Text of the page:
82-year-old is convicted at Limerick court of careless driving

The man was contesting the charge at Newcastle West court which arose from an accident at Smithfield, Croagh on July 12 last year

The man was contesting the charge at Newcastle West court which arose from an accident at Smithfield, Croagh on July 12 last year

“I DON’T think he should be driving if he can’t see what is on the main road in front of him,” Judge Mary Larkin said at Newcastle West court when she convicted an 82-year-old man of careless driving.

Timothy Lane, Ballingrane, Askeaton was contesting the charge which arose from an accident at Smithfield, Croagh on July 12 last year.

In his evidence, the defendant said he was coming out of the petrol filling station at Croagh, stopped and waited for traffic to pass. He looked left and right and then moved across the road to go towards Rathkeale. He was in the far lane he said when he saw a red car, coming from the Rathkeale direction, veering towards him.

“Then there an almighty bang,” he said. “It all happened in a few seconds”. The front of the cars hit one another, he said. He did not see the red car when he stopped at the forecourt, he told Inspector Alan Cullen.

“You made a mistake on the day in question,” Inspector Cullen put it to him. “I don’t think so,” he replied.

The driver of the red car, Ciara Lacey said she was driving to Patrickswell at the time. She saw a car “out of the corner of her eye” coming to the verge at the filling station.

“The car just kept coming out of the forecourt.” She swerved to the right to avoid the car but they collided and she “ended up across the road facing the ditch”.

“I swerved to avoid him” she said. But she hit the right front of the other car. “I would have had no reason to swerve if he (Lane) was across the white line,” she told solicitor Laura Casey.

Lorry driver, Anthony O’Grady was parked in the forecourt and watched Timothy Lane waiting to exit. Mr O’Grady said he automatically checked his own mirror for traffic coming from Rathkeale and saw nothing. Then he heard the collision. He concluded that when he looked in his mirror the red car driven by Ms Lacey must already have been in his blind-spot, just metres from Mr Lane’s car.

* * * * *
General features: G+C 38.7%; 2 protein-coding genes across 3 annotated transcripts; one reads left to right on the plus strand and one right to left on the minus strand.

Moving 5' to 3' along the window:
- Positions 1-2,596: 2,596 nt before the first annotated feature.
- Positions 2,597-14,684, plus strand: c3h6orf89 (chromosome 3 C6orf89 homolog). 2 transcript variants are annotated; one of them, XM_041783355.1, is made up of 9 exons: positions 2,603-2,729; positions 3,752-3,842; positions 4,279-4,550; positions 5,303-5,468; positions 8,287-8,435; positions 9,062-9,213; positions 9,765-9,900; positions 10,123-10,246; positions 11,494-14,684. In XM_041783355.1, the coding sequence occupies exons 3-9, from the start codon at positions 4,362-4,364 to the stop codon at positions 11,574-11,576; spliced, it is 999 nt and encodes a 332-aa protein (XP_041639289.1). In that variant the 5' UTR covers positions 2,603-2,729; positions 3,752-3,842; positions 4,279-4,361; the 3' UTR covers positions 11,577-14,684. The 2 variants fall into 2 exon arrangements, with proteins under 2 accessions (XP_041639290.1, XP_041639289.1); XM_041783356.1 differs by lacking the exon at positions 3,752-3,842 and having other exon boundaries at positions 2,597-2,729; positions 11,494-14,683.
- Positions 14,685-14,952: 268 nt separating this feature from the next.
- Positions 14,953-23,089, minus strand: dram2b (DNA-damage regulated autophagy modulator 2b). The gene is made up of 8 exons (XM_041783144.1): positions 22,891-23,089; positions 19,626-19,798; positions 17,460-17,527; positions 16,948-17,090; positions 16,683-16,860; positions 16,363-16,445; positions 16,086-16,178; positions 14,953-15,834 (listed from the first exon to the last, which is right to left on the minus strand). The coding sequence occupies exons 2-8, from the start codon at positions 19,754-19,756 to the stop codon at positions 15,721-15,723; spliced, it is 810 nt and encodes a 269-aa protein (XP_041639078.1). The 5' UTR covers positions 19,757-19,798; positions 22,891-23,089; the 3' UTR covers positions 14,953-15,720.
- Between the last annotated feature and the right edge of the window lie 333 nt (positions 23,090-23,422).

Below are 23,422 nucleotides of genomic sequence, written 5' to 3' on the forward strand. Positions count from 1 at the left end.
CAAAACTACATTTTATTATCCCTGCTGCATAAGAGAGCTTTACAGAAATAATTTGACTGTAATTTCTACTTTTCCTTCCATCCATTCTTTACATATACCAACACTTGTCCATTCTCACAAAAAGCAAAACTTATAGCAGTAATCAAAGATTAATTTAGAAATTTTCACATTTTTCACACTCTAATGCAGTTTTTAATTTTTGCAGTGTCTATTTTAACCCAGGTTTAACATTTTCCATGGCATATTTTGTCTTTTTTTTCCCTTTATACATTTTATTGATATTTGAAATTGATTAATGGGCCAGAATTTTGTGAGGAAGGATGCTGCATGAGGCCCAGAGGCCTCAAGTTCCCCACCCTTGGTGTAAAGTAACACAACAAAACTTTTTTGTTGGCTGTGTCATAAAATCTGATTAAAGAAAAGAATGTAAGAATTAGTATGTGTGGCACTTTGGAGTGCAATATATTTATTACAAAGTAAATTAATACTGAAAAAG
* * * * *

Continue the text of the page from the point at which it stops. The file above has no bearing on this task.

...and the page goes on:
“He was nowhere near the other side of the road,” Mr O’Grady said.

He said the collision took place in the central lane. in the middle of the road.

Garda evidence showed no point of impact or brake marks. Solicitor Laura Casey argued that the evidence of frontal damage to the cars supported Mr Lane’s evidence.

“He is very clear in his evidence as to what happened,” she said. He had looked carefully, drove carefully, she added.

“I don’t believe on the day he was driving in a careless manner.” 

However, Inspector Alan Cullen said it was “beyond dispute Ms Lacey’s car was there” and the only place that could have been, given Mr O’Grady’s independent evidence, was in the lorry’s blind spot.

Judge Larkin said Mr Lane was mistaken and “just didn’t see” the red car. Mr O’Grady she said had a bird’s eye view of the incident from his lorry.

“He put the collision in the filter lane.”

Ms Lacey was entitled to drive without let or hindrance on the main road, the judge continued.

“Mr Lane crossed the road directly in front of the red car causing the accident. The accident didn’t happen where Mr Lane thinks it happened, she concluded, and fined him €250 but with no disqualification.

Ms Casey said he had almost 60 years of driving without a blemish.

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